Fagus sylvatica rotundifolia

Fagus sylvatica Rotundifolia (340)

Common names:

  • Round-leaf beech

Location in the Gardens:

Season of interest:

  • Leaves are pale green in spring, mid-to-dark green in summer and turn rich yellow and orange-brown in autumn when nuts are produced.

Description of plant:

This variety grows vigorously upright when young but matures to a round headed tree to 25'. Foliage and stems are fine textured, perhaps the daintiest of beech varieties its leaves are distinct for their near perfectly spherical shape ½ to 1¼ in. in diameter, very closely set on the branches.

Ideal growing conditions and habitat:

Given a well-drained soil, there is perhaps no other tree that will survive in such extremes of acidity and alkalinity.

Country of origin:

  • Round-leaf beech is a cultivar of long standing originating in Europe around 1894

Other interesting information:

It originated near St Johns, Woking, and was known by 1872, in which year Major McNair of Brookwood sent a specimen to Kew.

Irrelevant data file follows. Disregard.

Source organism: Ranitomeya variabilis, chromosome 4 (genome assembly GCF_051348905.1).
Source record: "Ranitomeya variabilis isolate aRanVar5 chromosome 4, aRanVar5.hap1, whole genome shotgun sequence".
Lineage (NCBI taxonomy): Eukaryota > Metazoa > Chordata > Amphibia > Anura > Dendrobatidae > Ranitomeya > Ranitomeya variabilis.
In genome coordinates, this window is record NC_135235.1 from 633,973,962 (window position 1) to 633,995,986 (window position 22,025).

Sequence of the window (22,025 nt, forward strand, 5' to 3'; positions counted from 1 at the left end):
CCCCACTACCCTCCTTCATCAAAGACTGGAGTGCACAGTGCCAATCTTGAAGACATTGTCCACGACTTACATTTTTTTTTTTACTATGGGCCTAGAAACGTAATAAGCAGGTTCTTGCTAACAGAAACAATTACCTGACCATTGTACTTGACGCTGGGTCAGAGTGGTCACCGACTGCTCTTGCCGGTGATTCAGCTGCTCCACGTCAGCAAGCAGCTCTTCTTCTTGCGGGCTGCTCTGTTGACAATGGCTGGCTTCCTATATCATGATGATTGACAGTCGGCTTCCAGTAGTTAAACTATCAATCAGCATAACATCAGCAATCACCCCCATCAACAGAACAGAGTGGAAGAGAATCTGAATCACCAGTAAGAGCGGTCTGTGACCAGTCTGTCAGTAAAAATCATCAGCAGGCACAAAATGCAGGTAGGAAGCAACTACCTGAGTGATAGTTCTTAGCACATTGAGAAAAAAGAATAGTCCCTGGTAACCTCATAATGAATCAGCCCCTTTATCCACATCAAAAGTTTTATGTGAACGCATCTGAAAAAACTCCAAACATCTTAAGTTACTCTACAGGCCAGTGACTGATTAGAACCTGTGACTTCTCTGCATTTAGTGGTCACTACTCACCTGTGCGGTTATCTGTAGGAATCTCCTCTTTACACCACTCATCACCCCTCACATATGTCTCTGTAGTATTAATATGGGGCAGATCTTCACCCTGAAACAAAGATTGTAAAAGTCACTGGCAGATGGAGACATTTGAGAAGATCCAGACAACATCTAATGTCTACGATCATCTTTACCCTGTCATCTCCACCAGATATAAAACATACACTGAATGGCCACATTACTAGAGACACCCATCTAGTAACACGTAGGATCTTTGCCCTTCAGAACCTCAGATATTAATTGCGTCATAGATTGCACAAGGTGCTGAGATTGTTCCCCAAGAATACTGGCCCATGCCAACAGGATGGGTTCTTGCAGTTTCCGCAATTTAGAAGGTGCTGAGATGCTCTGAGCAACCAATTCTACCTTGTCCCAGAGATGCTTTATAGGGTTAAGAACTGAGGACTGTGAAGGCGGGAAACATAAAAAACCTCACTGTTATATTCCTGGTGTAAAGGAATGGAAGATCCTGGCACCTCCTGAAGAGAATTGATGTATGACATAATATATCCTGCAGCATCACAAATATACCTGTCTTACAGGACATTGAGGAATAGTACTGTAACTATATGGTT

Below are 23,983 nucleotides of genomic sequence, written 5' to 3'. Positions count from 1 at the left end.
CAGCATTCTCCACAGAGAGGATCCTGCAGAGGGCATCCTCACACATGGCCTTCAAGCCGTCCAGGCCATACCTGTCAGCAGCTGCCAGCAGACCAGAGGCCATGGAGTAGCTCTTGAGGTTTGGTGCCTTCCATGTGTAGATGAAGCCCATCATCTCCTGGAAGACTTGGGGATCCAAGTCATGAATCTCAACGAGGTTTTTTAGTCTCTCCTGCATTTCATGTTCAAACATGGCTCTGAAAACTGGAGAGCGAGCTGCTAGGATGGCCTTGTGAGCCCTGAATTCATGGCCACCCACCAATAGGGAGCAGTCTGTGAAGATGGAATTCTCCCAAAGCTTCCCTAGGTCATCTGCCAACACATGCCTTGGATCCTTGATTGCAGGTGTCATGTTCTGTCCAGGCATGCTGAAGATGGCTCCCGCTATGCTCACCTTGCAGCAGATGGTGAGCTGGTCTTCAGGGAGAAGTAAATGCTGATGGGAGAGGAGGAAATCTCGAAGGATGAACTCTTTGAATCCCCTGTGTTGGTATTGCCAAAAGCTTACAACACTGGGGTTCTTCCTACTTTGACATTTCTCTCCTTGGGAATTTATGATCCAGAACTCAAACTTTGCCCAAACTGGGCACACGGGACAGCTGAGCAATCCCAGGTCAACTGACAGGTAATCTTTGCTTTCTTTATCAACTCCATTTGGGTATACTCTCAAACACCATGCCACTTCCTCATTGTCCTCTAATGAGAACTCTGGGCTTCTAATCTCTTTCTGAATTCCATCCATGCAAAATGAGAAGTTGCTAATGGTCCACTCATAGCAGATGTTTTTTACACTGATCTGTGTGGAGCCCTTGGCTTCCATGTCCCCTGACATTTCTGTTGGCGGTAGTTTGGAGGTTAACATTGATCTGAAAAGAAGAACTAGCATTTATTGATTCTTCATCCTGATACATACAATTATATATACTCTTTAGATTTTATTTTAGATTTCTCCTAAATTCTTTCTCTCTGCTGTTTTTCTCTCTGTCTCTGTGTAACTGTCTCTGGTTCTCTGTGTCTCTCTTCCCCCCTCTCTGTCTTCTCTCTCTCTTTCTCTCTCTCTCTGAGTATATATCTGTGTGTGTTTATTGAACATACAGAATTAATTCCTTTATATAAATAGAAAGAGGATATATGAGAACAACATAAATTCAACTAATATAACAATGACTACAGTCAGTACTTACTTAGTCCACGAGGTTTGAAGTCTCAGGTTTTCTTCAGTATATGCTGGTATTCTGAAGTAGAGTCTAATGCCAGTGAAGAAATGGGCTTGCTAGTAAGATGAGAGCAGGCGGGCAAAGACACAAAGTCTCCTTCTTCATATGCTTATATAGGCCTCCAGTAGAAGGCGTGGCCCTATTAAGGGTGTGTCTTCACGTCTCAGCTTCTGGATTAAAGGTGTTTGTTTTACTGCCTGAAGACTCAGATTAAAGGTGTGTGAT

It was propagated by Messrs Jackman of Woking and received a First Class Certificate when shown by them in 1894. It was figured in the same year in Gardener's Magazine, p. 339.

Specimens can also be found at:

  • Kew, 66 x 4¾ ft (1978)
  • Wakehurst Place, Sussex, 62 x 9 ft at 3 ft (1981)
  • Alexandra Park, Hastings, Sussex, 66 x 5½ ft (1983)
  • Rivers' Nursery, Sawbridgeworth, Herts., 48 x 8½ ft (1978)
  • Thorp Perrow, Bedale, Yorks., 55 x 4¾ ft (1981)
  • Edinburgh Botanic Garden, 50 x 4¼ ft (1981)

Tallest and Stoutest:

  • Fagus sylvatica rotundifolia - 24m x 92cm 1983 Castlehill Devon

Fagus sylvatica Rotundifolia (744)

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